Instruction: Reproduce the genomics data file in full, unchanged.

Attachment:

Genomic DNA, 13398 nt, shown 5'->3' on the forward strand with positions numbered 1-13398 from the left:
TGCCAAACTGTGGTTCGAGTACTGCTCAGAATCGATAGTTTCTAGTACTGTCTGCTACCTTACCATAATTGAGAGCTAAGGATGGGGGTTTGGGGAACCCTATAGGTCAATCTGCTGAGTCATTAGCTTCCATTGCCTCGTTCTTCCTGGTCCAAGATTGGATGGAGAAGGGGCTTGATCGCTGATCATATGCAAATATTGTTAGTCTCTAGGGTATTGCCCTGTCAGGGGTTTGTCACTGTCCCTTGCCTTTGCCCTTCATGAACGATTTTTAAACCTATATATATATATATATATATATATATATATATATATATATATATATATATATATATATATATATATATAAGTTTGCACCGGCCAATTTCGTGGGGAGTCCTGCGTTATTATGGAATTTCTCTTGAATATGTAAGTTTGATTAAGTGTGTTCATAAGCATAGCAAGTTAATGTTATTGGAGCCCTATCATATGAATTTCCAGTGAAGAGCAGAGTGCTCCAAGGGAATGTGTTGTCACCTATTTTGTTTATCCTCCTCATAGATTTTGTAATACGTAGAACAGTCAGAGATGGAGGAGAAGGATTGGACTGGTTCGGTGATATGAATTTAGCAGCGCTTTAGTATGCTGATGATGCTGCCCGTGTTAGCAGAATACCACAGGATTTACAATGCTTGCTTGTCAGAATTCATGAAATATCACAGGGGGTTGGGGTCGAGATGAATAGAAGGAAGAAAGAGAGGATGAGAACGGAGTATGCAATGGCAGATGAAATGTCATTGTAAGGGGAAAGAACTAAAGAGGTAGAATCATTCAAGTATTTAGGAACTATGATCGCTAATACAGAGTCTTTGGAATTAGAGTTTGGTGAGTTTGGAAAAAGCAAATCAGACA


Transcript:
Genomic DNA, 13398 nt, shown 5'->3' on the forward strand with positions numbered 1-13398 from the left:
TGCCAAACTGTGGTTCGAGTACTGCTCAGAATCGATAGTTTCTAGTACTGTCTGCTACCTTACCATAATTGAGAGCTAAGGATGGGGGTTTGGGGAACCCTATAGGTCAATCTGCTGAGTCATTAGCTTCCATTGCCTCGTTCTTCCTGGTCCAAGATTGGATGGAGAAGGGGCTTGATCGCTGATCATATGCAAATATTGTTAGTCTCTAGGGTATTGCCCTGTCAGGGGTTTGTCACTGTCCCTTGCCTTTGCCCTTCATGAACGATTTTTAAACCTATATATATATATATATATATATATATATATATATATATATATATATATATATATATATATATATATATAAGTTTGCACCGGCCAATTTCGTGGGGAGTCCTGCGTTATTATGGAATTTCTCTTGAATATGTAAGTTTGATTAAGTGTGTTCATAAGCATAGCAAGTTAATGTTATTGGAGCCCTATCATATGAATTTCCAGTGAAGAGCAGAGTGCTCCAAGGGAATGTGTTGTCACCTATTTTGTTTATCCTCCTCATAGATTTTGTAATACGTAGAACAGTCAGAGATGGAGGAGAAGGATTGGACTGGTTCGGTGATATGAATTTAGCAGCGCTTTAGTATGCTGATGATGCTGCCCGTGTTAGCAGAATACCACAGGATTTACAATGCTTGCTTGTCAGAATTCATGAAATATCACAGGGGGTTGGGGTCGAGATGAATAGAAGGAAGAAAGAGAGGATGAGAACGGAGTATGCAATGGCAGATGAAATGTCATTGTAAGGGGAAAGAACTAAAGAGGTAGAATCATTCAAGTATTTAGGAACTATGATCGCTAATACAGAGTCTTTGGAATTAGAGTTTGGTGAGTTTGGAAAAAGCAAATCAGACA